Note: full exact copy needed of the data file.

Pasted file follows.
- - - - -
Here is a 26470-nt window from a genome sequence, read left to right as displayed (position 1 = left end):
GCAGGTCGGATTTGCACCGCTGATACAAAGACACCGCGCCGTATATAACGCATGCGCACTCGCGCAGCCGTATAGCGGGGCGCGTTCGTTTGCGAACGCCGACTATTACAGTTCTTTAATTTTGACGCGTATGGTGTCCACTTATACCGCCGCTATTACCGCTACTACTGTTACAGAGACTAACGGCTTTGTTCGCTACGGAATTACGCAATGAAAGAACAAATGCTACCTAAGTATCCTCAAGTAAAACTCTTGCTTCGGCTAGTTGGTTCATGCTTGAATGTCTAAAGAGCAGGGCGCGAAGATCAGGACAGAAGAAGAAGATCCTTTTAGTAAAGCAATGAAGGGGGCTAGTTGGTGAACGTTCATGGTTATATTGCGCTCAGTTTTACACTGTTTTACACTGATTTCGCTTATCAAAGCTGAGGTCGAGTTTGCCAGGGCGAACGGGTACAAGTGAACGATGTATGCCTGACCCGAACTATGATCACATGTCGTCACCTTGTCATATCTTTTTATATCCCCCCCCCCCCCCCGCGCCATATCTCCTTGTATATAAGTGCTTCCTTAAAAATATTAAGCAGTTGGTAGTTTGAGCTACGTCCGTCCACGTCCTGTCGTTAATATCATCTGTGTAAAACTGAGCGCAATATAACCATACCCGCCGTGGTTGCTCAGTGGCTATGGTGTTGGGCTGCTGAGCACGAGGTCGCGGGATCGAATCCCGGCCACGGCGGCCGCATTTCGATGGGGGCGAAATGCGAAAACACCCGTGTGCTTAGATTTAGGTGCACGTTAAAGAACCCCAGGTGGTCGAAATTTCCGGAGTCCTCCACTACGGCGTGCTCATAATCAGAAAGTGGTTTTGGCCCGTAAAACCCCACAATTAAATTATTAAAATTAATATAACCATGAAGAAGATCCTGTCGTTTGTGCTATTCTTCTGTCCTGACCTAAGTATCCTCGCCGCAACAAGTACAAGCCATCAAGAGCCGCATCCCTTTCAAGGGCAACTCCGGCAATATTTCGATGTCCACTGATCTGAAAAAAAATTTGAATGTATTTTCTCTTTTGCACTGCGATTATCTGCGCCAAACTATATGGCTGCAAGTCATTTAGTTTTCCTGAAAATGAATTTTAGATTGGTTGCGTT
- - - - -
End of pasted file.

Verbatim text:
Here is a 26470-nt window from a genome sequence, read left to right as displayed (position 1 = left end):
GCAGGTCGGATTTGCACCGCTGATACAAAGACACCGCGCCGTATATAACGCATGCGCACTCGCGCAGCCGTATAGCGGGGCGCGTTCGTTTGCGAACGCCGACTATTACAGTTCTTTAATTTTGACGCGTATGGTGTCCACTTATACCGCCGCTATTACCGCTACTACTGTTACAGAGACTAACGGCTTTGTTCGCTACGGAATTACGCAATGAAAGAACAAATGCTACCTAAGTATCCTCAAGTAAAACTCTTGCTTCGGCTAGTTGGTTCATGCTTGAATGTCTAAAGAGCAGGGCGCGAAGATCAGGACAGAAGAAGAAGATCCTTTTAGTAAAGCAATGAAGGGGGCTAGTTGGTGAACGTTCATGGTTATATTGCGCTCAGTTTTACACTGTTTTACACTGATTTCGCTTATCAAAGCTGAGGTCGAGTTTGCCAGGGCGAACGGGTACAAGTGAACGATGTATGCCTGACCCGAACTATGATCACATGTCGTCACCTTGTCATATCTTTTTATATCCCCCCCCCCCCCCCGCGCCATATCTCCTTGTATATAAGTGCTTCCTTAAAAATATTAAGCAGTTGGTAGTTTGAGCTACGTCCGTCCACGTCCTGTCGTTAATATCATCTGTGTAAAACTGAGCGCAATATAACCATACCCGCCGTGGTTGCTCAGTGGCTATGGTGTTGGGCTGCTGAGCACGAGGTCGCGGGATCGAATCCCGGCCACGGCGGCCGCATTTCGATGGGGGCGAAATGCGAAAACACCCGTGTGCTTAGATTTAGGTGCACGTTAAAGAACCCCAGGTGGTCGAAATTTCCGGAGTCCTCCACTACGGCGTGCTCATAATCAGAAAGTGGTTTTGGCCCGTAAAACCCCACAATTAAATTATTAAAATTAATATAACCATGAAGAAGATCCTGTCGTTTGTGCTATTCTTCTGTCCTGACCTAAGTATCCTCGCCGCAACAAGTACAAGCCATCAAGAGCCGCATCCCTTTCAAGGGCAACTCCGGCAATATTTCGATGTCCACTGATCTGAAAAAAAATTTGAATGTATTTTCTCTTTTGCACTGCGATTATCTGCGCCAAACTATATGGCTGCAAGTCATTTAGTTTTCCTGAAAATGAATTTTAGATTGGTTGCGTT